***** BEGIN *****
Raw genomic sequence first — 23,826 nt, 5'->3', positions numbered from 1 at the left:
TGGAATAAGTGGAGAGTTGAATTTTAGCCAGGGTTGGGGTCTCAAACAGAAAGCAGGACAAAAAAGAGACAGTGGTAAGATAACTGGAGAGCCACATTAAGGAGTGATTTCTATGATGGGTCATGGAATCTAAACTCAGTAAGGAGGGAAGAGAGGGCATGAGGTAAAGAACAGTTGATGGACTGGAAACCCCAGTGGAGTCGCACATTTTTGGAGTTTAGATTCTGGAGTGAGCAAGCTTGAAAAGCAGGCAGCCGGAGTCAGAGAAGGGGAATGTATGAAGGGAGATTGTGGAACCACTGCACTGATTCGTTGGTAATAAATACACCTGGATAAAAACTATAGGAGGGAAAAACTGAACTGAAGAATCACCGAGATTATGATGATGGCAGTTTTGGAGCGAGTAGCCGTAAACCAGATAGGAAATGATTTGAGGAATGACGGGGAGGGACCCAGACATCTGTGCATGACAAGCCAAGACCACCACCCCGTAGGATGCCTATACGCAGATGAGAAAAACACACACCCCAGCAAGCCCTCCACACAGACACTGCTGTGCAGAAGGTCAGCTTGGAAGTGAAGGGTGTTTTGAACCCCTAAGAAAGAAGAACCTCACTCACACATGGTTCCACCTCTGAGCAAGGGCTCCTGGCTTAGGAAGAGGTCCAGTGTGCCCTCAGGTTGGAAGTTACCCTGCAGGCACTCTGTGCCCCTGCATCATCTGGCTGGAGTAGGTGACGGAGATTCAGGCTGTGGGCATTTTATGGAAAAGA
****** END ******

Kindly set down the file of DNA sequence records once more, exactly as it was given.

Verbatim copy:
Raw genomic sequence first — 23,826 nt, 5'->3', positions numbered from 1 at the left:
TGGAATAAGTGGAGAGTTGAATTTTAGCCAGGGTTGGGGTCTCAAACAGAAAGCAGGACAAAAAAGAGACAGTGGTAAGATAACTGGAGAGCCACATTAAGGAGTGATTTCTATGATGGGTCATGGAATCTAAACTCAGTAAGGAGGGAAGAGAGGGCATGAGGTAAAGAACAGTTGATGGACTGGAAACCCCAGTGGAGTCGCACATTTTTGGAGTTTAGATTCTGGAGTGAGCAAGCTTGAAAAGCAGGCAGCCGGAGTCAGAGAAGGGGAATGTATGAAGGGAGATTGTGGAACCACTGCACTGATTCGTTGGTAATAAATACACCTGGATAAAAACTATAGGAGGGAAAAACTGAACTGAAGAATCACCGAGATTATGATGATGGCAGTTTTGGAGCGAGTAGCCGTAAACCAGATAGGAAATGATTTGAGGAATGACGGGGAGGGACCCAGACATCTGTGCATGACAAGCCAAGACCACCACCCCGTAGGATGCCTATACGCAGATGAGAAAAACACACACCCCAGCAAGCCCTCCACACAGACACTGCTGTGCAGAAGGTCAGCTTGGAAGTGAAGGGTGTTTTGAACCCCTAAGAAAGAAGAACCTCACTCACACATGGTTCCACCTCTGAGCAAGGGCTCCTGGCTTAGGAAGAGGTCCAGTGTGCCCTCAGGTTGGAAGTTACCCTGCAGGCACTCTGTGCCCCTGCATCATCTGGCTGGAGTAGGTGACGGAGATTCAGGCTGTGGGCATTTTATGGAAAAGA